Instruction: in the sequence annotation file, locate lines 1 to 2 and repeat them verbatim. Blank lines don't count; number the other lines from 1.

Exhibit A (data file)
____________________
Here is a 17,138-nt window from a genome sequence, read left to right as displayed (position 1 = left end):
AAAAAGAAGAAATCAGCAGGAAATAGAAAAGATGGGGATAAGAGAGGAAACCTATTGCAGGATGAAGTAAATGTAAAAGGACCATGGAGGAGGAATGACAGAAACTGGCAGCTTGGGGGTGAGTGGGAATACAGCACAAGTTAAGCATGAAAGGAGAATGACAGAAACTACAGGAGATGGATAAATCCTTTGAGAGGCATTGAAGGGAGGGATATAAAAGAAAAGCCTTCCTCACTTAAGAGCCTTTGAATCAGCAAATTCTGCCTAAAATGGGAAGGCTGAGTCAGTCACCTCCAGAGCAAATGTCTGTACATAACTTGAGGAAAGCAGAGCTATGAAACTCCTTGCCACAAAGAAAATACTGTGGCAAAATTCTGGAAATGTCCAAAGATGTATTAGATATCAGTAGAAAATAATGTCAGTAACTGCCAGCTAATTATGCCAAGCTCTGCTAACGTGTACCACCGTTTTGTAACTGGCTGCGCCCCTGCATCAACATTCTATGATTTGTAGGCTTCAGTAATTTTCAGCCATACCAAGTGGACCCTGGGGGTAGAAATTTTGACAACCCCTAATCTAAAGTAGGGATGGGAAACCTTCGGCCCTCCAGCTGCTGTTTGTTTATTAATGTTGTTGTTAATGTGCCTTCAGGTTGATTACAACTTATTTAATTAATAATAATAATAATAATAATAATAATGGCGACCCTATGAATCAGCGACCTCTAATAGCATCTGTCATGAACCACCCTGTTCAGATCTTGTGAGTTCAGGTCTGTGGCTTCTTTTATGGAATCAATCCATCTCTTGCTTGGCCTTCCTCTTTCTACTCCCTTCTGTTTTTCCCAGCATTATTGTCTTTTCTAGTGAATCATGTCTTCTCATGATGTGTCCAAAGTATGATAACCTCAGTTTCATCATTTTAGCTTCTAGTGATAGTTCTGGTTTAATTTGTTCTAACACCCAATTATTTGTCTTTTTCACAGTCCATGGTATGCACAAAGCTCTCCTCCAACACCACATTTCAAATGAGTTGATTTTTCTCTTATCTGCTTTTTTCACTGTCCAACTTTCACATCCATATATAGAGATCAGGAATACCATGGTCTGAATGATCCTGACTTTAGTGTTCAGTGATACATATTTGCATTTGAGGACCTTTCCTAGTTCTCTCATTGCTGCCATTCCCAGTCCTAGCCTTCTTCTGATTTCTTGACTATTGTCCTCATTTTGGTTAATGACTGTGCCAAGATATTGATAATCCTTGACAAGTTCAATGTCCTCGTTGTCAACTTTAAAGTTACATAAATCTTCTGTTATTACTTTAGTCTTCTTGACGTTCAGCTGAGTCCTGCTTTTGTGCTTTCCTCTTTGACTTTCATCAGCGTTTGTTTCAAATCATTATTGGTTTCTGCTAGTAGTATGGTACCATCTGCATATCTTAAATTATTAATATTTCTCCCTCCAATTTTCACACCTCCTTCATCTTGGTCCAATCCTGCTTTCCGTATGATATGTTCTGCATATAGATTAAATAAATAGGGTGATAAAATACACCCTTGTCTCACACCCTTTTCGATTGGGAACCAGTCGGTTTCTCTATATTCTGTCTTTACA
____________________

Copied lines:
Here is a 17,138-nt window from a genome sequence, read left to right as displayed (position 1 = left end):
AAAAAGAAGAAATCAGCAGGAAATAGAAAAGATGGGGATAAGAGAGGAAACCTATTGCAGGATGAAGTAAATGTAAAAGGACCATGGAGGAGGAATGACAGAAACTGGCAGCTTGGGGGTGAGTGGGAATACAGCACAAGTTAAGCATGAAAGGAGAATGACAGAAACTACAGGAGATGGATAAATCCTTTGAGAGGCATTGAAGGGAGGGATATAAAAGAAAAGCCTTCCTCACTTAAGAGCCTTTGAATCAGCAAATTCTGCCTAAAATGGGAAGGCTGAGTCAGTCACCTCCAGAGCAAATGTCTGTACATAACTTGAGGAAAGCAGAGCTATGAAACTCCTTGCCACAAAGAAAATACTGTGGCAAAATTCTGGAAATGTCCAAAGATGTATTAGATATCAGTAGAAAATAATGTCAGTAACTGCCAGCTAATTATGCCAAGCTCTGCTAACGTGTACCACCGTTTTGTAACTGGCTGCGCCCCTGCATCAACATTCTATGATTTGTAGGCTTCAGTAATTTTCAGCCATACCAAGTGGACCCTGGGGGTAGAAATTTTGACAACCCCTAATCTAAAGTAGGGATGGGAAACCTTCGGCCCTCCAGCTGCTGTTTGTTTATTAATGTTGTTGTTAATGTGCCTTCAGGTTGATTACAACTTATTTAATTAATAATAATAATAATAATAATAATAATGGCGACCCTATGAATCAGCGACCTCTAATAGCATCTGTCATGAACCACCCTGTTCAGATCTTGTGAGTTCAGGTCTGTGGCTTCTTTTATGGAATCAATCCATCTCTTGCTTGGCCTTCCTCTTTCTACTCCCTTCTGTTTTTCCCAGCATTATTGTCTTTTCTAGTGAATCATGTCTTCTCATGATGTGTCCAAAGTATGATAACCTCAGTTTCATCATTTTAGCTTCTAGTGATAGTTCTGGTTTAATTTGTTCTAACACCCAATTATTTGTCTTTTTCACAGTCCATGGTATGCACAAAGCTCTCCTCCAACACCACATTTCAAATGAGTTGATTTTTCTCTTATCTGCTTTTTTCACTGTCCAACTTTCACATCCATATATAGAGATCAGGAATACCATGGTCTGAATGATCCTGACTTTAGTGTTCAGTGATACATATTTGCATTTGAGGACCTTTCCTAGTTCTCTCATTGCTGCCATTCCCAGTCCTAGCCTTCTTCTGATTTCTTGACTATTGTCCTCATTTTGGTTAATGACTGTGCCAAGATATTGATAATCCTTGACAAGTTCAATGTCCTCGTTGTCAACTTTAAAGTTACATAAATCTTCTGTTATTACTTTAGTCTTCTTGACGTTCAGCTGAGTCCTGCTTTTGTGCTTTCCTCTTTGACTTTCATCAGCGTTTGTTTCAAATCATTATTGGTTTCTGCTAGTAGTATGGTACCATCTGCATATCTTAAATTATTAATATTTCTCCCTCCAATTTTCACACCTCCTTCATCTTGGTCCAATCCTGCTTTCCGTATGATATGTTCTGCATATAGATTAAATAAATAGGGTGATAAAATACACCCTTGTCTCACACCCTTTTCGATTGGGAACCAGTCGGTTTCTCTATATTCTGTCTTTACA